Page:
There is a cupboard in the library that has a cross-hatch pattern of brass rods on its doors. It looks like it could be some Gio Ponti mid-century treasure, but actually the pair found it as a wall hanging in the discount department store Target, had it cut up and attached it to the doors.
Their apartment is all fashion and fun. Aguiar describes his favourite colour as ‘Pucci’, and their dressing room consists of Ikea wardrobes, customised to incorporate cork panels, pinned with invitations and inspirational fashion images.
The wardrobes are all from Ikea, customised by the couple so they can pin an array of ephemera and inspirational images to them. CREDIT: MARK C O’FLAHERTY
‘We add to the collage and take away from it all the time,’ says Aguiar of the expanse of ephemera that looks just like a designer’s mood board.
Predictably, Haldeman’s half of their wardrobe is full of Paul Smith. ‘Actually I have much less than half of the space,’ he points out. ‘I live relatively simply because I wear one label, but James has tons and tons.’
Aguiar admits he continually fails at adopting a one-in-one-out policy with his clothes: ‘Some things I might only wear once, and they go into what I call “the archive”.’ One standout piece in that archive is a white suit that he customised himself with thousands of googly eyes. It’s a look that has appeared in a variety of New York gossip column and party pages.
The antique-store sign on the wall used to belong to Haldeman’s uncle, who had a shop in the West Village. The light fitting is from that same antiques store. The dining table was found in a thrift shop and was originally bright yellow before being repainted in black. The dining chairs are from Time Galleries in Brooklyn CREDIT: MARK C O’FLAHERTY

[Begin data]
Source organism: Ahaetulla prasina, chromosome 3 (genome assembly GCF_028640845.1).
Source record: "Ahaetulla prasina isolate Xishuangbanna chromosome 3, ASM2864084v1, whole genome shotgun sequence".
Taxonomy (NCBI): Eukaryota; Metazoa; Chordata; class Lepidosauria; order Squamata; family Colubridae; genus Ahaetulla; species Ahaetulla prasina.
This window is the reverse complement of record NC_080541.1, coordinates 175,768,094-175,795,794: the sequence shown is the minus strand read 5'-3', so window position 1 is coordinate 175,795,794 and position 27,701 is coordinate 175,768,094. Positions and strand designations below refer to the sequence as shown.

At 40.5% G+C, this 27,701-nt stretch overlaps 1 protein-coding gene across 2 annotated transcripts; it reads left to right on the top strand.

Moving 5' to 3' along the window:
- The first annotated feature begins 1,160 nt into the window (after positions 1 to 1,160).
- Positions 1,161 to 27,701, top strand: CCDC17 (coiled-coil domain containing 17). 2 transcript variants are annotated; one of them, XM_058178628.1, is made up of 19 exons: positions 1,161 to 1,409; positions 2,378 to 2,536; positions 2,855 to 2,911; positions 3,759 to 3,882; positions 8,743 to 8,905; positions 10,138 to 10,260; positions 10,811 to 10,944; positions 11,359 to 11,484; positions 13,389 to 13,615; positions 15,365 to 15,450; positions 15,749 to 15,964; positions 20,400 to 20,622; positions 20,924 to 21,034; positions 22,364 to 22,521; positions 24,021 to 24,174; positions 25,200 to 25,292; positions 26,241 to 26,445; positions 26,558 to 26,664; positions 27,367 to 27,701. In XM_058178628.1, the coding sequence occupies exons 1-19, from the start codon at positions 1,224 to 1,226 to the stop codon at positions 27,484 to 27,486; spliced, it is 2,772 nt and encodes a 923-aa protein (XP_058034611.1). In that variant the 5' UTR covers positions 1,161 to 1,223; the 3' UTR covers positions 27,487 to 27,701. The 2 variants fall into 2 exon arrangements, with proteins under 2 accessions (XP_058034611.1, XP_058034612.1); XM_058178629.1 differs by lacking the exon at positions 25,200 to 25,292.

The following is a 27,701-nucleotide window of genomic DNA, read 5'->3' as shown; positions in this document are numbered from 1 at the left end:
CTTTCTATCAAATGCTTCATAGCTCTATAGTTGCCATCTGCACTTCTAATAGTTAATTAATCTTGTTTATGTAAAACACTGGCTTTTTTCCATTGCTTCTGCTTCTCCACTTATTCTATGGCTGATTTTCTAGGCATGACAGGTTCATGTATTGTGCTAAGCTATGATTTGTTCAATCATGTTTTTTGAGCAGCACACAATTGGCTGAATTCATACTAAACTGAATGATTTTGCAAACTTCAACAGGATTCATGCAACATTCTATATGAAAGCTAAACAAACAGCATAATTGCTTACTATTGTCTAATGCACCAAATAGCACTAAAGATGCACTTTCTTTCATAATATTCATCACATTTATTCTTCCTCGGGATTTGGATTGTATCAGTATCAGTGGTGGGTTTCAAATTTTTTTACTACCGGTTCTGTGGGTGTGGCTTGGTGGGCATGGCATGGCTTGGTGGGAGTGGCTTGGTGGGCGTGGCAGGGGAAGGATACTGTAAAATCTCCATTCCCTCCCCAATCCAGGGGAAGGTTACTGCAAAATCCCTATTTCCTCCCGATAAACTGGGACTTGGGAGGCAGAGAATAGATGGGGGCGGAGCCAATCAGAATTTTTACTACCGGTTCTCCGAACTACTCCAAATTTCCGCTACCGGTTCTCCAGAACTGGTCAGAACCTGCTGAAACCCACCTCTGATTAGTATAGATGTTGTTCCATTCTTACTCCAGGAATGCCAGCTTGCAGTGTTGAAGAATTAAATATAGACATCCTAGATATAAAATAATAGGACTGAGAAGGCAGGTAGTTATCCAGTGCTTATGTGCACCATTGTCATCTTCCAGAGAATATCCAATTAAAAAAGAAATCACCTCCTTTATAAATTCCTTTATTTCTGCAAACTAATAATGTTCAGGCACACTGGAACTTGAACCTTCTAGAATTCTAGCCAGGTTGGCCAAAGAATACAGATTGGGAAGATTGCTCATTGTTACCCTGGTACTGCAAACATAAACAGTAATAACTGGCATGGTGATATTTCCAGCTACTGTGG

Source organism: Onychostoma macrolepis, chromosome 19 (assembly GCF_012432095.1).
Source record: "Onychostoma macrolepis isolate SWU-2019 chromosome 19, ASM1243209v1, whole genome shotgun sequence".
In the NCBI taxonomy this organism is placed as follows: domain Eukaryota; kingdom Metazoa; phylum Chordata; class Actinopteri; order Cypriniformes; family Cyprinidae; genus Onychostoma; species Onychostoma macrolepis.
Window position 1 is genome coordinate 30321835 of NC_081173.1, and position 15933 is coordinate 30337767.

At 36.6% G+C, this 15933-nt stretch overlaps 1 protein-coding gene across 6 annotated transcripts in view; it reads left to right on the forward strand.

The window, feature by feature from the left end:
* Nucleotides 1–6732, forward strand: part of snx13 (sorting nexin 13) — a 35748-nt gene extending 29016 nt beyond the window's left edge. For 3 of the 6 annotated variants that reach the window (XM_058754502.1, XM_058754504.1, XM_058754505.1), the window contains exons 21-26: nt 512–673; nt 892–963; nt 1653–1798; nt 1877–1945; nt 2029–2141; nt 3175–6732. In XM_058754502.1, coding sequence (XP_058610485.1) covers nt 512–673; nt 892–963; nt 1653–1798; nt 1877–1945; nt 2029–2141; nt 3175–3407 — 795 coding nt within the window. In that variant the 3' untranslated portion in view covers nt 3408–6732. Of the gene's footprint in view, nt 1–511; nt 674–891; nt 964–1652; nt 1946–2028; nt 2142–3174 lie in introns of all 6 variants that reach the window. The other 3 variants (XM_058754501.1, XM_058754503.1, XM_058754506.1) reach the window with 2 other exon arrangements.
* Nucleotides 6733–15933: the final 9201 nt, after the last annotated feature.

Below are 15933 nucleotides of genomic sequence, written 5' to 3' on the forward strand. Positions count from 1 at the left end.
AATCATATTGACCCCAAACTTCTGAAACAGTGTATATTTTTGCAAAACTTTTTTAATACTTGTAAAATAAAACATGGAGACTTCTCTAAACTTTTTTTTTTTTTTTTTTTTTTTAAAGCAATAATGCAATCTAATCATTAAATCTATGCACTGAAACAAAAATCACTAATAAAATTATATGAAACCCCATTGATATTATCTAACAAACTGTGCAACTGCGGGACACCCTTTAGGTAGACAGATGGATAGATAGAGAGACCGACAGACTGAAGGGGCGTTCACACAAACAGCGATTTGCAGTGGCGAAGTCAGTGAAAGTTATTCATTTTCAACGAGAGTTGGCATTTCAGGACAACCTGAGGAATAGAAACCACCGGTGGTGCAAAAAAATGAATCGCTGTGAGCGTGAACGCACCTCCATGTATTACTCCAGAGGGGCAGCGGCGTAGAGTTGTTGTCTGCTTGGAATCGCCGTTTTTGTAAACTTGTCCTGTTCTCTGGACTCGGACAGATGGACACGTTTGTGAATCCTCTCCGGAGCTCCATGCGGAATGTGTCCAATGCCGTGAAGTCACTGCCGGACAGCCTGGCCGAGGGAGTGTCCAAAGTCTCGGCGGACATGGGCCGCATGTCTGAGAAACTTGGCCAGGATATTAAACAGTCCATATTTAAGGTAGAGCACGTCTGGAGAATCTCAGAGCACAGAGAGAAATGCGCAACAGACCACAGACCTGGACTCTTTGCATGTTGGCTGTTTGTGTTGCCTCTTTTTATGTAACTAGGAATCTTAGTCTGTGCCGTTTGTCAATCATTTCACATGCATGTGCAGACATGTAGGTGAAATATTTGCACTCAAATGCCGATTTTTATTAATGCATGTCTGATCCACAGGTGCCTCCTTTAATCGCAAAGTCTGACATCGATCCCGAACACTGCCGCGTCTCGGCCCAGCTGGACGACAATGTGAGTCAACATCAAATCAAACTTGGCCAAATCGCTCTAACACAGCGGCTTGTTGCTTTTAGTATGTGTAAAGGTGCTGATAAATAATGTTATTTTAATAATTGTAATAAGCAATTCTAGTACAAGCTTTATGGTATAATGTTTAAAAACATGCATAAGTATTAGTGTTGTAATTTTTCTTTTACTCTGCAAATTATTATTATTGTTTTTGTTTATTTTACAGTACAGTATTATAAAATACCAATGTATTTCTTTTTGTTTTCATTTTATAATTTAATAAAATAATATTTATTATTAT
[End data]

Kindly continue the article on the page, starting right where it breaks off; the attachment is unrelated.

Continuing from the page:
One of the few things that has gone back on the wall of the Brooklyn apartment after being here before is a piece of vintage signage which used to belong to Haldeman’s uncle. ‘He ran an antique store in the West Village,’ he explains, ‘and had it painted for the shop. When he closed the store, he kept the sign and had it in his apartment.
I told him if he ever thought about getting rid of it, I wanted it, but he forgot and sold it to a dealer. Then he passed away and John Derian managed to find the dealer who had bought it, and convinced him to sell it to him. He gave it to me for Christmas. It’s still one of the nicest gifts I’ve ever received.’
Another huge surprise for Haldeman came when he opened up a small ornate cabinet he inherited from his uncle, which sits in a corner of the Fornasetti-green library.
Mark Haldeman and James Aguiar CREDIT: MARK C O’FLAHERTY
Inside, there are some small antique crowns and tiaras, and a stack of luxuriously printed, vintage black-and-white photographs of his uncle in the bars and cafés of Paris in the 1930s and 1940s. In each shot, his uncle is in remarkably stylish drag, accompanied by similarly bohemian transvestite friends. Très Victor/Victoria.
‘Our family had no idea!’ he says, proving that F Scott Fitzgerald was definitely wrong about American lives having no more than a single act.